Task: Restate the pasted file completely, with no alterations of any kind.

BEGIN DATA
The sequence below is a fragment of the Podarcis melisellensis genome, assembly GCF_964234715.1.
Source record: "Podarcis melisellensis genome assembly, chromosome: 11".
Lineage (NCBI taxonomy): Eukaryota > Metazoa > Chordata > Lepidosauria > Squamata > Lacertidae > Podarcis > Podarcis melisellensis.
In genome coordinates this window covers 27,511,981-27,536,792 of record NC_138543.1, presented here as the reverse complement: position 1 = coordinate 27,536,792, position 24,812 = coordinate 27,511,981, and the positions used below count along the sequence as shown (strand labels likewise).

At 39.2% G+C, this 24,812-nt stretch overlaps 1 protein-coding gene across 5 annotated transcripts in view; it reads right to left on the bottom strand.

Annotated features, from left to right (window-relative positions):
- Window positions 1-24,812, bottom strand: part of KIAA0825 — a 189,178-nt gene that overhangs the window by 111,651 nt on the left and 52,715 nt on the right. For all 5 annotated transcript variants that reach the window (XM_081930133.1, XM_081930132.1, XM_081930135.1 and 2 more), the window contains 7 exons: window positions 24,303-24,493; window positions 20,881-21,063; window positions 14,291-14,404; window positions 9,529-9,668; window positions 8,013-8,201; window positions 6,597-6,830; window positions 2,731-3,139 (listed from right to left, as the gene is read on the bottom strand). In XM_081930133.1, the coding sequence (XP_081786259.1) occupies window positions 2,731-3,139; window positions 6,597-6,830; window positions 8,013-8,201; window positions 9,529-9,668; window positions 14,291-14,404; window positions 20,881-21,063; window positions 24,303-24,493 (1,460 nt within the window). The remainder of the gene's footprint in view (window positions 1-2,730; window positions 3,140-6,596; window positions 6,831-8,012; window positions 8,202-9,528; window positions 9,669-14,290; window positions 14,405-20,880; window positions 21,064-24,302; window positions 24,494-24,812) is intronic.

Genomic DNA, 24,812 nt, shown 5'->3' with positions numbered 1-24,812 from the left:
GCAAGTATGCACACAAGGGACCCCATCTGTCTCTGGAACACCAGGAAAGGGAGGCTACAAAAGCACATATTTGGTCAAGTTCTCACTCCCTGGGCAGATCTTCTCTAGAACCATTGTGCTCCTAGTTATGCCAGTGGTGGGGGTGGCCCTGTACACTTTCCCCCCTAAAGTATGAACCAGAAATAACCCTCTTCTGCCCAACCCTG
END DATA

The sequence below is a fragment of the Podarcis melisellensis genome, assembly GCF_964234715.1.
Source record: "Podarcis melisellensis genome assembly, chromosome: 11".
Lineage (NCBI taxonomy): Eukaryota > Metazoa > Chordata > Lepidosauria > Squamata > Lacertidae > Podarcis > Podarcis melisellensis.
In genome coordinates this window covers 27,511,981-27,536,792 of record NC_138543.1, presented here as the reverse complement: position 1 = coordinate 27,536,792, position 24,812 = coordinate 27,511,981, and the positions used below count along the sequence as shown (strand labels likewise).

At 39.2% G+C, this 24,812-nt stretch overlaps 1 protein-coding gene across 5 annotated transcripts in view; it reads right to left on the bottom strand.

Annotated features, from left to right (window-relative positions):
- Window positions 1-24,812, bottom strand: part of KIAA0825 — a 189,178-nt gene that overhangs the window by 111,651 nt on the left and 52,715 nt on the right. For all 5 annotated transcript variants that reach the window (XM_081930133.1, XM_081930132.1, XM_081930135.1 and 2 more), the window contains 7 exons: window positions 24,303-24,493; window positions 20,881-21,063; window positions 14,291-14,404; window positions 9,529-9,668; window positions 8,013-8,201; window positions 6,597-6,830; window positions 2,731-3,139 (listed from right to left, as the gene is read on the bottom strand). In XM_081930133.1, the coding sequence (XP_081786259.1) occupies window positions 2,731-3,139; window positions 6,597-6,830; window positions 8,013-8,201; window positions 9,529-9,668; window positions 14,291-14,404; window positions 20,881-21,063; window positions 24,303-24,493 (1,460 nt within the window). The remainder of the gene's footprint in view (window positions 1-2,730; window positions 3,140-6,596; window positions 6,831-8,012; window positions 8,202-9,528; window positions 9,669-14,290; window positions 14,405-20,880; window positions 21,064-24,302; window positions 24,494-24,812) is intronic.

Genomic DNA, 24,812 nt, shown 5'->3' with positions numbered 1-24,812 from the left:
GCAAGTATGCACACAAGGGACCCCATCTGTCTCTGGAACACCAGGAAAGGGAGGCTACAAAAGCACATATTTGGTCAAGTTCTCACTCCCTGGGCAGATCTTCTCTAGAACCATTGTGCTCCTAGTTATGCCAGTGGTGGGGGTGGCCCTGTACACTTTCCCCCCTAAAGTATGAACCAGAAATAACCCTCTTCTGCCCAACCCTG